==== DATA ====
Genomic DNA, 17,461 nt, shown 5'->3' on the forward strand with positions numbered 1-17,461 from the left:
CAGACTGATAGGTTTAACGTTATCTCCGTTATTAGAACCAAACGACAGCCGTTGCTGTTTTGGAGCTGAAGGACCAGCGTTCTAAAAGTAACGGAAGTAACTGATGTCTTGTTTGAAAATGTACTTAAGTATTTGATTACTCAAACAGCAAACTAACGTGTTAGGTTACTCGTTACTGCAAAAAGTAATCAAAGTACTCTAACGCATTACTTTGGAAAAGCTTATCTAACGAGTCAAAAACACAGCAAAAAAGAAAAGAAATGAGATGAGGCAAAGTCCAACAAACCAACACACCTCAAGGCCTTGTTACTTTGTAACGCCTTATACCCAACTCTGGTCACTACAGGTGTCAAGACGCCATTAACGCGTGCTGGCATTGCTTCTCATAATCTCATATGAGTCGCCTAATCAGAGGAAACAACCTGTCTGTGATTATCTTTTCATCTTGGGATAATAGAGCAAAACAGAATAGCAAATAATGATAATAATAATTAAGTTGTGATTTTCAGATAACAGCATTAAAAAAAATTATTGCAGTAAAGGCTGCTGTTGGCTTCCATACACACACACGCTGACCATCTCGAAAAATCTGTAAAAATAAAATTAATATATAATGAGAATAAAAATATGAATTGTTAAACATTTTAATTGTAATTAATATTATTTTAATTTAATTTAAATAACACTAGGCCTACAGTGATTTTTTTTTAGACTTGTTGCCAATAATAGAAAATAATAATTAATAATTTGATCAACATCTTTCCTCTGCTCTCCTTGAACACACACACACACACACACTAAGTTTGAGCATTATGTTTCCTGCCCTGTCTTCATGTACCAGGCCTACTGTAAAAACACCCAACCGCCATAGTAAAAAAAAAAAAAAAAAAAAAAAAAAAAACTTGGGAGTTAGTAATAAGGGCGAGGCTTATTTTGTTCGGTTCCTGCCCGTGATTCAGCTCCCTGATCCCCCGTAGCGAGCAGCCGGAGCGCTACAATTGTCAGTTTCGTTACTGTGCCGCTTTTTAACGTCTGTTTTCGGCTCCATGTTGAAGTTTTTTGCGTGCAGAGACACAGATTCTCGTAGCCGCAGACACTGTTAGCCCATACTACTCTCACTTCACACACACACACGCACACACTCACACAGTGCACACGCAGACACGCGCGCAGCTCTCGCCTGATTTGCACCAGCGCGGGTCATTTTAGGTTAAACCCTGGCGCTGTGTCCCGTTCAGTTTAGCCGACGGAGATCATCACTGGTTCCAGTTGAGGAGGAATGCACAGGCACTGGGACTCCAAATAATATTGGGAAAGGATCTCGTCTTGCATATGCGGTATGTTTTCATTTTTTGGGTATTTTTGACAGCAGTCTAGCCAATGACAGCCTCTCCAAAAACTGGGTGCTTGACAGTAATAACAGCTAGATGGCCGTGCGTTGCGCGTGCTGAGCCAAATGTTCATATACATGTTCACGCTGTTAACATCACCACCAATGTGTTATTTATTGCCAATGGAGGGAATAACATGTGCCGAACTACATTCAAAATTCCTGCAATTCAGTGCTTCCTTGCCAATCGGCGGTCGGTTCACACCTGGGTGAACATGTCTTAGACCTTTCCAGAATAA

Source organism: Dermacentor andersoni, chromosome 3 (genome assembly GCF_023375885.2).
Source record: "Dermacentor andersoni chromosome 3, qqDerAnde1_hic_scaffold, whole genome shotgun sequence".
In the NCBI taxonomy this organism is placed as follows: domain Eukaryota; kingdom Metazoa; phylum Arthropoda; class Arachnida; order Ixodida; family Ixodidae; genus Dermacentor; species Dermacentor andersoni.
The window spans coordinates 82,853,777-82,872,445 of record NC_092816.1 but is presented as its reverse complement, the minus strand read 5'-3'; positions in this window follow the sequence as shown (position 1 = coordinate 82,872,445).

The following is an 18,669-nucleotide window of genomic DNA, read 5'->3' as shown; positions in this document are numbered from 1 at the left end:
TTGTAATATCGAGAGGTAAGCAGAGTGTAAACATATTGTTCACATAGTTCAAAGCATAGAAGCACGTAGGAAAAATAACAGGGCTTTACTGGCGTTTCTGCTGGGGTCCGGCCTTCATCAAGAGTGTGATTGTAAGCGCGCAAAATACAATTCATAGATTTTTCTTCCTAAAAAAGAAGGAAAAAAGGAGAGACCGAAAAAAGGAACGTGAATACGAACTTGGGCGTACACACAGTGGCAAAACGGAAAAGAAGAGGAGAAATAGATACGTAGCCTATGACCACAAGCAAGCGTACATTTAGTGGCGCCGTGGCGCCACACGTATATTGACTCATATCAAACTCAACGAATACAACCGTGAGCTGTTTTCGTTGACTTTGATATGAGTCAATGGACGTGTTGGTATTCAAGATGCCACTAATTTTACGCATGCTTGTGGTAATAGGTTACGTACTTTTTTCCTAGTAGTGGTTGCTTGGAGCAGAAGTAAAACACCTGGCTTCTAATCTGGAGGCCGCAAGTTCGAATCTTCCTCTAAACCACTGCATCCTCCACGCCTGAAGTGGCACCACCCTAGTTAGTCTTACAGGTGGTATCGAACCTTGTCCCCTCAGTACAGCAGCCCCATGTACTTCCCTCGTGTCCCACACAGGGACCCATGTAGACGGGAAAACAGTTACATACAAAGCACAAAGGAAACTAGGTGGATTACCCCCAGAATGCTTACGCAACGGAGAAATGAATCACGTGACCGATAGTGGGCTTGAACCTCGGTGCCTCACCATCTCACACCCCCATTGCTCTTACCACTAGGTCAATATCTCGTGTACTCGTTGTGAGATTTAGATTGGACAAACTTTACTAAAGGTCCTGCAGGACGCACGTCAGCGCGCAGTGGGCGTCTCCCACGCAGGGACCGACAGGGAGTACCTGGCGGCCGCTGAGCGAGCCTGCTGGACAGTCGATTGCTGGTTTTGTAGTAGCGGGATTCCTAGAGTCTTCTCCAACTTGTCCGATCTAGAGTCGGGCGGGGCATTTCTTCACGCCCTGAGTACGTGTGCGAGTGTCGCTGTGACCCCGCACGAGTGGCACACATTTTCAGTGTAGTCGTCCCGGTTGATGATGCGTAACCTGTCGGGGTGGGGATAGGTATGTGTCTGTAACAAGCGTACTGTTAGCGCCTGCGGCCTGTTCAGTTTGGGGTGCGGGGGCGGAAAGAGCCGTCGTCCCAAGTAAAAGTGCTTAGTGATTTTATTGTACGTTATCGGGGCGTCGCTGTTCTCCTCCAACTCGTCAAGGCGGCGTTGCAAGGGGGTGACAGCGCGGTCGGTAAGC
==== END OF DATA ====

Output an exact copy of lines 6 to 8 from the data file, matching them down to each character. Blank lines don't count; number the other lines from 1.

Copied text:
The window spans coordinates 82,853,777-82,872,445 of record NC_092816.1 but is presented as its reverse complement, the minus strand read 5'-3'; positions in this window follow the sequence as shown (position 1 = coordinate 82,872,445).

The following is an 18,669-nucleotide window of genomic DNA, read 5'->3' as shown; positions in this document are numbered from 1 at the left end:
TTGTAATATCGAGAGGTAAGCAGAGTGTAAACATATTGTTCACATAGTTCAAAGCATAGAAGCACGTAGGAAAAATAACAGGGCTTTACTGGCGTTTCTGCTGGGGTCCGGCCTTCATCAAGAGTGTGATTGTAAGCGCGCAAAATACAATTCATAGATTTTTCTTCCTAAAAAAGAAGGAAAAAAGGAGAGACCGAAAAAAGGAACGTGAATACGAACTTGGGCGTACACACAGTGGCAAAACGGAAAAGAAGAGGAGAAATAGATACGTAGCCTATGACCACAAGCAAGCGTACATTTAGTGGCGCCGTGGCGCCACACGTATATTGACTCATATCAAACTCAACGAATACAACCGTGAGCTGTTTTCGTTGACTTTGATATGAGTCAATGGACGTGTTGGTATTCAAGATGCCACTAATTTTACGCATGCTTGTGGTAATAGGTTACGTACTTTTTTCCTAGTAGTGGTTGCTTGGAGCAGAAGTAAAACACCTGGCTTCTAATCTGGAGGCCGCAAGTTCGAATCTTCCTCTAAACCACTGCATCCTCCACGCCTGAAGTGGCACCACCCTAGTTAGTCTTACAGGTGGTATCGAACCTTGTCCCCTCAGTACAGCAGCCCCATGTACTTCCCTCGTGTCCCACACAGGGACCCATGTAGACGGGAAAACAGTTACATACAAAGCACAAAGGAAACTAGGTGGATTACCCCCAGAATGCTTACGCAACGGAGAAATGAATCACGTGACCGATAGTGGGCTTGAACCTCGGTGCCTCACCATCTCACACCCCCATTGCTCTTACCACTAGGTCAATATCTCGTGTACTCGTTGTGAGATTTAGATTGGACAAACTTTACTAAAGGTCCTGCAGGACGCACGTCAGCGCGCAGTGGGCGTCTCCCACGCAGGGACCGACAGGGAGTACCTGGCGGCCGCTGAGCGAGCCTGCTGGACAGTCGATTGCTGGTTTTGTAGTAGCGGGATTCCTAGAGTCTTCTCCAACTTGTCCGATCTAGAGTCGGGCGGGGCATTTCTTCACGCCCTGAGTACGTGTGCGAGTGTCGCTGTGACCCCGCACGAGTGGCACACATTTTCAGTGTAGTCGTCCCGGTTGATGATGCGTAACCTGTCGGGGTGGGGATAGGTATGTGTCTGTAACAAGCGTACTGTTAGCGCCTGCGGCCTGTTCAGTTTGGGGTGCGGGGGCGGAAAGAGCCGTCGTCCCAAGTAAAAGTGCTTAGTGATTTTATTGTACGTTATCGGGGCGTCGCTGTTCTCCTCCAACTCGTCAAGGCGGCGTTGCAAGGGGGTGACAGCGCGGTCGGTAAGC